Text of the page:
The conference seeks latest research advances on science and engineering concerning all aspects of autonomic computing, including but not limited to the following main research topics:
Fundamental science and theory of autonomic computing systems and feedback control for software, self-awareness and self-expression Algorithms, such as AI, machine learning, control theory, operations research, probability and stochastic processes, queueing theory, rule-based systems, biological-inspired techniques, and socially-inspired techniques Formal models and analysis of self-management, emergent behavior, uncertainty, self-organization, self-awareness, trustworthiness
Resource Management in Data Centers
Hypervisors, operating systems, middleware, and platforms for self-managing data centers and cloud infrastructures Sensing, energy efficiency, and resource adaptation Autonomic components, such as multi-core servers, storage, networking, and hardware accelerators Applications and case studies of end-to-end design and implementation of systems for resource management
Cyber-Physical Systems (CPS) and Internet of Things (IoT)
System architectures OS, services, middleware, and protocols for CPS and IoT Energy, real-time, and mobility management Design principles, methodologies, and tools for CPS and IoT Self-organization under severe resource constraints Applications and case studies of autonomic CPS and IoT Self-Organization and Organic Computing
Self-organization principles and organic computing principles borrowed from systems theory, control theory, game theory, decision theory, social theories, biological theories, etc. Self-organization, emergent behavior, decentralized control, individual and social/organizational learning, scalability, robustness, goal- and norm-governed behavior, online self-integration for trustworthy self-organizing and organic systems Infrastructures and architectures for self-organizing systems and organic computing systems Applications and case studies for self-organization and organic computing
Emerging Computing Paradigms: Cognitive Computing, Self-Aware Computing
Advanced learning for cognitive computing such as meta-cognitive learning, self-regulatory learning, consciousness and cognition in learning, collaborative / competitive learning, and online / sequential learning Architectures, control, algorithmic approaches, instrumentation, and infrastructure for cognitive computing and self-aware systems Cognitive computing and self-awareness in heterogeneous and decentralized systems Applications and case studies for social networks, big data systems, deep learning systems, games, and artificial assistants, cognitive robots, and systems with self-awareness and self-expression
Software Engineering for Autonomic Computing Systems: Architecture, Specifications, Assurances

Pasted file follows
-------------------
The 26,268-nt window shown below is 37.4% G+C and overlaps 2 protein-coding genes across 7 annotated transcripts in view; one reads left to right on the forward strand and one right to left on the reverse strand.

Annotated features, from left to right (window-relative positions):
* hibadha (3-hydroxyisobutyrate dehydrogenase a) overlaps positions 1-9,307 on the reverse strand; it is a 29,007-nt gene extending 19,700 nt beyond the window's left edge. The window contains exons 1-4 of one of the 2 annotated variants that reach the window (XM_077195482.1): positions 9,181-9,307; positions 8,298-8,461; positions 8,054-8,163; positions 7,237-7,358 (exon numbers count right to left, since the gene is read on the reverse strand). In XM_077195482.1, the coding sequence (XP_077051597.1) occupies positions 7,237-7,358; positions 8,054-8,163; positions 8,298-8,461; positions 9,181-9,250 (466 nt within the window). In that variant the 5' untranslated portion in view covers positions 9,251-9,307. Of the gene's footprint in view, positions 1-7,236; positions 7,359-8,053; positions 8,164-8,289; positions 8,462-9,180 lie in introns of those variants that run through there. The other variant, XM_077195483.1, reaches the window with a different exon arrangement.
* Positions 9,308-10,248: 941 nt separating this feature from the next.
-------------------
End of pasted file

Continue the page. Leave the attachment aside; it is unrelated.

Design methodology, frameworks, principles, infrastructures, and tools for development and assurances for autonomic computing systems System architectures, services, components and platforms broadly applicable for autonomic computing system engineering Goal specification and policies, modeling of service-level agreements, behavior enforcement, IT governance, and business-driven IT management Applications and case studies for software engineering approaches for autonomic computing systems In addition to fundamental results ICAC is also interested in applications and experiences with prototyped or deployed systems solving real-world problems in science, engineering, business, or society. Typical application areas for ICAC are autonomous robotics, cloud computing, cyber-physical systems, data centers, dependable computing, industrial internet / industry 4.0, internet of things, mobile computing, service-oriented systems, smart buildings, smart city, smart grid / energy management, smart factory, smart user interfaces, space applications, and traffic management.
All papers must represent original and unpublished work that is not currently under review. Submissions are required to mark at least one topic area. Papers will be reviewed by at least three PC members including at least two having specific domain expertise concerning the indicated main research topics and judged on originality, significance, interest, correctness, clarity, and relevance to the broader community. At least one author of each accepted paper is expected to attend the conference.
Papers can be submitted in one of the following three categories with different acceptance criteria for each category:
Full research papers limited to 10 pages (double column, IEEE format) Experience papers limited to 8 pages (double column, IEEE format) Short papers limited to 6 pages (double column, IEEE format) Full and experience research papers are strongly encouraged to report on experiences, measurements, user studies, and provide an appropriate quantitative evaluation if at all possible. Short papers can either be work in progress, or position and challenge papers that motivate the community to address new challenges. See conference website for format instructions.
We will award the Karsten Schwan Best Paper Award to a full research paper and it is planned that a selection of the best papers of the full research paper category will be invited to submit an extended version of their contribution for a ICAC 2017 special issue after the conference.